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By Kim Nguyen, Solicitor of Matthews Folbigg Lawyers, in our Insolvency, Restructuring and Debt Recovery Group.

On 15 February 2021, the Treasury released a consultation paper “Increasing the Statutory Demand Threshold” seeking submissions on the appropriateness and impacts of permanently increasing the statutory demand threshold. The consultation period expired on 5 March 2021, however, further information can be found here.

What were the temporary changes?

In response to COVID-19, Federal Parliament introduced insolvency reforms to support small businesses in financial distress.  In March 2020, the Government passed the Coronavirus Economic Response Package Omnibus Act 2020 (Cth) (Coronavirus Act) which temporarily:

  • Increased the statutory minimum debt(s) based on which a creditor can issue a statutory demand from $2,000 to $20,000;
  • Extended the period within which the company may respond from 21 days to six months.

The purpose of the reform was said to be to reduce the pressure upon companies that were struggling to pay their debts.

However this temporary relief ended on 31 December 2020, and the thresholds for creditor’s statutory demands reverted to $2,000 and 21 days. The Government is now considering whether the threshold should remain at $2,000 or whether it should be increased.  By way of comparison, the threshold for bankruptcy notices (issued against individual debtors under the Bankruptcy Act 1966 (Cth)) has been permanently increased to $10,000, after the COVID-19 moratorium ceased.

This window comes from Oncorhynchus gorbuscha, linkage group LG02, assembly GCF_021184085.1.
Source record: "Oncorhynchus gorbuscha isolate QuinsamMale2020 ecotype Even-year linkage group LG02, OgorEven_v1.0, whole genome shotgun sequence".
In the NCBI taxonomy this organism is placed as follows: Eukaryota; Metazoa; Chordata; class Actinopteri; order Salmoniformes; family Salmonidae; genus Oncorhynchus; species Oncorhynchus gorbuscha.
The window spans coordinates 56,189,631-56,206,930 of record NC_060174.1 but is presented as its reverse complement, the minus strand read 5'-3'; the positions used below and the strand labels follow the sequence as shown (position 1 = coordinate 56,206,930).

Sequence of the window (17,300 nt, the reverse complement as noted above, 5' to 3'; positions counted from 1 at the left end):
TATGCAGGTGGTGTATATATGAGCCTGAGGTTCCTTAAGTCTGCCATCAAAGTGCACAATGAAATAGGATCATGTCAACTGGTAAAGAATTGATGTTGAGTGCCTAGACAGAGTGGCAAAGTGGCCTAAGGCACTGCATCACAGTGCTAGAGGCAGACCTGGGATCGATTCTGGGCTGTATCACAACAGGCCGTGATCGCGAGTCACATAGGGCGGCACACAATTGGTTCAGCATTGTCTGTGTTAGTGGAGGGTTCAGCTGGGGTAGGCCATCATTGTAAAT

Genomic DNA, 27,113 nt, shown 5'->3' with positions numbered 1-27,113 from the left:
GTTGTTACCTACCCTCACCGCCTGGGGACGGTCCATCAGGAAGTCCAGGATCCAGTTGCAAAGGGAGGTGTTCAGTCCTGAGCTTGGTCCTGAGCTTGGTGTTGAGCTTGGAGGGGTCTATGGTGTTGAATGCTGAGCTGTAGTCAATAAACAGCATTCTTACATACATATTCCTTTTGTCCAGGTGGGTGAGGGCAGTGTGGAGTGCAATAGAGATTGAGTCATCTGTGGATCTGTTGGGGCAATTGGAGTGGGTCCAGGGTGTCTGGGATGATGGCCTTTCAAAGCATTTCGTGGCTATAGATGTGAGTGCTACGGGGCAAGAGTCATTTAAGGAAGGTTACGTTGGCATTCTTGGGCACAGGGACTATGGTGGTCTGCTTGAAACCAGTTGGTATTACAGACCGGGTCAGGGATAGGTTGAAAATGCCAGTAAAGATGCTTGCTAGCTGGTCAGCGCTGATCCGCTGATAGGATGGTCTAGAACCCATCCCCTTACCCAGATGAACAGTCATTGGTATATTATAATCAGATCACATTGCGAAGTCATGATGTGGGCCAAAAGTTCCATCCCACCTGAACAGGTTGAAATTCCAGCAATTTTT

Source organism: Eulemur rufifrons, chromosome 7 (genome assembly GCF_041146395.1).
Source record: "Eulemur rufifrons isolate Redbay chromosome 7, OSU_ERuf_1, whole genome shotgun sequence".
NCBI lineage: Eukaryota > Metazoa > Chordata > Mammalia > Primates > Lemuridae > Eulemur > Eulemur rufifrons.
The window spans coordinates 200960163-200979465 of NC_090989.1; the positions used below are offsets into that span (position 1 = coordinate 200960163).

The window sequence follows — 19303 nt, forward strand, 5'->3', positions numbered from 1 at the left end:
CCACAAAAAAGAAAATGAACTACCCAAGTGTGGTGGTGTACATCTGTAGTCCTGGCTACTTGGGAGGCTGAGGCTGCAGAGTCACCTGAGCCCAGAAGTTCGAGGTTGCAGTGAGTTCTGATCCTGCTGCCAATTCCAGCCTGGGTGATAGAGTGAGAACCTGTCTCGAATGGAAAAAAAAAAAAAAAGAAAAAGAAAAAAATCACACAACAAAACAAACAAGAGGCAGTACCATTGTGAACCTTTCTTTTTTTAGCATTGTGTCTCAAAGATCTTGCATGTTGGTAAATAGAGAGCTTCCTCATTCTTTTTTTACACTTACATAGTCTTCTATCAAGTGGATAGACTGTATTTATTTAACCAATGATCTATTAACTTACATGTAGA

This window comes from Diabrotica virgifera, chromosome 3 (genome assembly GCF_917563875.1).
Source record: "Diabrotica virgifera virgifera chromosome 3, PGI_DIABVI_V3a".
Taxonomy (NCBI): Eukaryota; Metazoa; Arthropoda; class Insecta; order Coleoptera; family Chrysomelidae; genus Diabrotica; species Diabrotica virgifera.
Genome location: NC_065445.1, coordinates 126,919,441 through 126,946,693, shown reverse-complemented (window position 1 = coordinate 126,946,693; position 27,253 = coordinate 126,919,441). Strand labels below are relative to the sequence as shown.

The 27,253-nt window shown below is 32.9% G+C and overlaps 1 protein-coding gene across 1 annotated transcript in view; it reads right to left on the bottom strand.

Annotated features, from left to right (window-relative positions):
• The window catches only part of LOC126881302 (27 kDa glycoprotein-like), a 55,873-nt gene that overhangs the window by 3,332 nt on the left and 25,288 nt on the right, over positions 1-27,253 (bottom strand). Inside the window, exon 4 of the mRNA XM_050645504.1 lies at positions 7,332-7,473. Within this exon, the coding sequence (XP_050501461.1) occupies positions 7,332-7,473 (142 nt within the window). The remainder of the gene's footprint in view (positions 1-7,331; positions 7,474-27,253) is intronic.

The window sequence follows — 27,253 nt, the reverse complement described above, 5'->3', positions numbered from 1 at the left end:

What is a creditor’s statutory demand?  

A statutory demand is one of the many ways to recover your debt from a company. In essence, the statutory demand is a formal written request that can be issued on a company pursuant to section 459E of the Corporations Act (Cth) in relation to a debt that is due and payable. Failure to comply with a creditor’s statutory demand will mean a company is presumed to be insolvent pursuant to the Corporations Act 2001 (Cth)

How does a creditor’s statutory demand work in practice?

  1. A company (the debtor) owes you (the creditor) an amount of at least $2,000.
  2. You may serve a creditor’s statutory demand on the debtor requiring the payment of the debt.
  3. The debtor has 21 days to respond to the statutory demand by either:
    • Paying, or reaching a compromise with you in respect of the debt; or
    • applying to the Supreme Court or Federal Court of Australia to set aside the demand

There are a number of technicalities associated with using creditor’s statutory demands and they are not suitable for all debts. However used correctly and in the right matter they can be a powerful tool to recover debts and improve cash flow.

If the threshold is increased, this usefulness is likely to be diminished and creditors will be forced to use more difficult and potentially costly means of debt recovery for debt below the threshold.

If you have been served with a demand or need assistance with serving one, please contact a Principal of Matthews Folbigg Insolvency, Restructuring & Debt Recovery Team for further information or advice:

Jeffrey Brown on (02) 9806 7446 or jeffreyb@matthewsfolbigg.com.au

Stephen Mullette on (02) 9806 7459 or stephenm@matthewsfolbigg.com.au